Now and then, registered investment advisors sometimes inflate their assets under management numbers just a little bit to look more attractive to potential new investors.
The practice is like a short dude wearing subtle lifts on a first date, or cooks putting more old lettuce in a bad deli salad. It happens, but you gotta be subtle and not get too carried away.
Investment adviser and right-wing radio personality Dawn J. Bennett knows what we're talking about...
By all outward appearances, Dawn J. Bennett was a success. Barron's magazine named her three times to its lists of top financial advisers, showing her managing more than $1 billion in client assets. She often was quoted in the media and had her own nationally syndicated radio show, “Financial Myth Busting.”
But the Securities and Exchange Commission contends much of Ms. Bennett's success was a sham, built on heavily inflated claims about assets and portfolio performance that she used to drum up business from high-net-worth clients.
What's "heavily inflated?"
According to the SEC, Ms. Bennett claimed she and her firm had, at different times, assets under management of $1.2 billion to more than $2 billion, when the most the firm ever managed was $407 million. That was made up of $338 million in brokerage assets, $67 million in pension consulting assets and $1.1 million in advisory assets, the SEC said.
Oh, yeah. That's a lot of inflating. And according the InvestmentNews investigation, a major thrust in Bennett's alleged AUM padding was her obsessions with Barron's rankings of top financial advisers. She was also, the SEC claims, fond of making up numbers to brag about on her radio show to make herself appear more successful to listeners and potential clients while she meta-ironically busted myths about finance.
But the SEC is clearly not amused by any of the dark humor in Bennett's story, and that can be ascertained by reading the first sentence of a brief it filed after an initial hearing in her case: "Dawn Bennett is wholly unfit for any role in the securities industry."
Clearly put off by the SEC's unsubtle shade-throwing, Bennett decided to go a step further than uncooperative and ignore the SEC altogether...
This is from Reuters back in February:
The U.S. Securities and Exchange Commission on Monday is to wrap up its case against a financial adviser who refuses to defend herself in the agency's in-house enforcement proceeding, citing constitutional issues.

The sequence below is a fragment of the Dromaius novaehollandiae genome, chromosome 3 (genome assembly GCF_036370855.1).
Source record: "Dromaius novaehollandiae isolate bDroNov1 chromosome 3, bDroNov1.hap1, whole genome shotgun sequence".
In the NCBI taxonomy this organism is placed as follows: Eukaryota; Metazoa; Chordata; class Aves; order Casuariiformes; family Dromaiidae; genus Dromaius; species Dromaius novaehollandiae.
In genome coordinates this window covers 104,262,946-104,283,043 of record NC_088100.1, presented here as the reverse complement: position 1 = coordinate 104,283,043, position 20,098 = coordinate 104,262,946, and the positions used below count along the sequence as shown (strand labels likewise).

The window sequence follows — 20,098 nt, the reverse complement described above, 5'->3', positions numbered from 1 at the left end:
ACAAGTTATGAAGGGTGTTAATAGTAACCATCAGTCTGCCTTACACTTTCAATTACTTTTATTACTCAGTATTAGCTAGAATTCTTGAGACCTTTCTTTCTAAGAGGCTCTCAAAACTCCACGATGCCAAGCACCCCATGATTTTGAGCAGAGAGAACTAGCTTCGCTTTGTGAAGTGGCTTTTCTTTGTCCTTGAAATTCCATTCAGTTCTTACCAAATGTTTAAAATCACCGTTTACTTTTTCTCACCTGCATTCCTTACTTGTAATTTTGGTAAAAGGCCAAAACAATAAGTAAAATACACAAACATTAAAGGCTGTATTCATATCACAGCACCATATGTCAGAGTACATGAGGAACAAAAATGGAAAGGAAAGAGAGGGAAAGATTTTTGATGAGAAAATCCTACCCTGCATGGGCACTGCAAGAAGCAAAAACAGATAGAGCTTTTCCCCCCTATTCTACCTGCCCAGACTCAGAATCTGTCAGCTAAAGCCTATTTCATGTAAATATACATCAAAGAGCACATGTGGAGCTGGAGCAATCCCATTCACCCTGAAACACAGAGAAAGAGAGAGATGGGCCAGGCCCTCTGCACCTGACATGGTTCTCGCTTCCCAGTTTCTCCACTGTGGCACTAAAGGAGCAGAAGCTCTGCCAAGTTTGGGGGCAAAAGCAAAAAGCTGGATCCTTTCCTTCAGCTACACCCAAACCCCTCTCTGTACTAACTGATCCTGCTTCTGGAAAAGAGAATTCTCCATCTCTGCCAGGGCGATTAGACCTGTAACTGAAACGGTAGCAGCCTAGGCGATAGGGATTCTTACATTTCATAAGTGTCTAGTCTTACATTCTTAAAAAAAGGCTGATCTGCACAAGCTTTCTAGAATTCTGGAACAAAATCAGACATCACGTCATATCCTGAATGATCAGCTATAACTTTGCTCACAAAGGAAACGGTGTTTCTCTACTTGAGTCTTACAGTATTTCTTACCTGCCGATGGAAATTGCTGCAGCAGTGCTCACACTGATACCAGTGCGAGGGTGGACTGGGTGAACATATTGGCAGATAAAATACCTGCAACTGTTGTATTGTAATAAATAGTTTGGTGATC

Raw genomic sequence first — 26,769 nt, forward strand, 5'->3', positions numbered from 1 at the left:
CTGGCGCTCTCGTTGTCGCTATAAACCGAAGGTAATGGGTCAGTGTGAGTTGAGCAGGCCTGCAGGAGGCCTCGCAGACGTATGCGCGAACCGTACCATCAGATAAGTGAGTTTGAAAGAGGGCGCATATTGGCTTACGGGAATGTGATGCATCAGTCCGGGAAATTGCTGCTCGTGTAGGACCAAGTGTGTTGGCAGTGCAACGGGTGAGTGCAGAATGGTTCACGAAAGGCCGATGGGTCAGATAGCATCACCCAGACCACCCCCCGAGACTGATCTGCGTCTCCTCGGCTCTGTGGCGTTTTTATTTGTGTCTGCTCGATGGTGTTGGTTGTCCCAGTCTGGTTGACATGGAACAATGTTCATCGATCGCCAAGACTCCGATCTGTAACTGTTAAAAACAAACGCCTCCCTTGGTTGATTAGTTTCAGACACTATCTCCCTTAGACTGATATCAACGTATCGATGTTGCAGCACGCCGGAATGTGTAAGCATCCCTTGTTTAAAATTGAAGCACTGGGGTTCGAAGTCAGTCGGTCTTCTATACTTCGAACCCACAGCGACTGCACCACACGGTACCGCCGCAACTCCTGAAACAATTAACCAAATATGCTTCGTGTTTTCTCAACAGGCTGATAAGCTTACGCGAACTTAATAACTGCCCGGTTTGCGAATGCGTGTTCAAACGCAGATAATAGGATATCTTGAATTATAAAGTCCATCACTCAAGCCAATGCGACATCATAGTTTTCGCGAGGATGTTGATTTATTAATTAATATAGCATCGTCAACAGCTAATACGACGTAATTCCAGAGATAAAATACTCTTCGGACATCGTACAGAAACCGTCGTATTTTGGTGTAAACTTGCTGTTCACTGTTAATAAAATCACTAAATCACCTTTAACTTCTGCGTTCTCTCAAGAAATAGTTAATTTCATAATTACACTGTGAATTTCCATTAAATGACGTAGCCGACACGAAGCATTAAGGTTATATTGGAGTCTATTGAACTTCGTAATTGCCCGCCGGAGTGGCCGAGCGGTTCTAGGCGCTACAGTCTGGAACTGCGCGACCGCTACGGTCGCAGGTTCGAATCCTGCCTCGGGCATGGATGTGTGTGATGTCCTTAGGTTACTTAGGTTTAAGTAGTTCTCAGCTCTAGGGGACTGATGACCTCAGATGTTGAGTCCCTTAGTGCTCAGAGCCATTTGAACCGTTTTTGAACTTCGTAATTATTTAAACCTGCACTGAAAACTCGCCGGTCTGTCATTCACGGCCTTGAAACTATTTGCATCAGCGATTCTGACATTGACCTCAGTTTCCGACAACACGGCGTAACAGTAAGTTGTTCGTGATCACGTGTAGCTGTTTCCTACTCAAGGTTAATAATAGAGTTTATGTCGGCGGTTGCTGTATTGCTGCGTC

Dawn Bennett, chief executive officer of Bennett Group Financial Services LLC., in Washington, DC, and her lawyers have skipped the proceeding, which began last Wednesday and ends on Monday, following testimony from a final SEC witness.
Bennett reportedly decided that the SEC had stacked the deck against her by using in-house judges to decide her fate and then sued the agency on constitutional grounds. But by playing the long game and ghosting on her own hearing, Bennett kind of sacrificed a major pawn in the short-term...
The Securities and Exchange Commission late Monday barred Dawn J. Bennett from the securities industry for exaggerating her firm's assets under management and investment performance to drum up business from wealthy clients. The commission also ordered Ms. Bennett and her firm to pay more than $4 million in fines and disgorgement.
The ruling, from Administrative Law Judge James Grimes, includes a civil penalty of $600,000 for Ms. Bennett and $2.9 million for Bennett Group.
But if we've learned anything about Dawn J. Bennett it's that after boycotting her own enforcement hearing, getting barred from the industry and paying out millions in fines, Dawn J. Bennett probably wants you to know that she has the SEC right where she wants 'em.
The SEC's case against Dawn J. Bennett [InvestmentNews]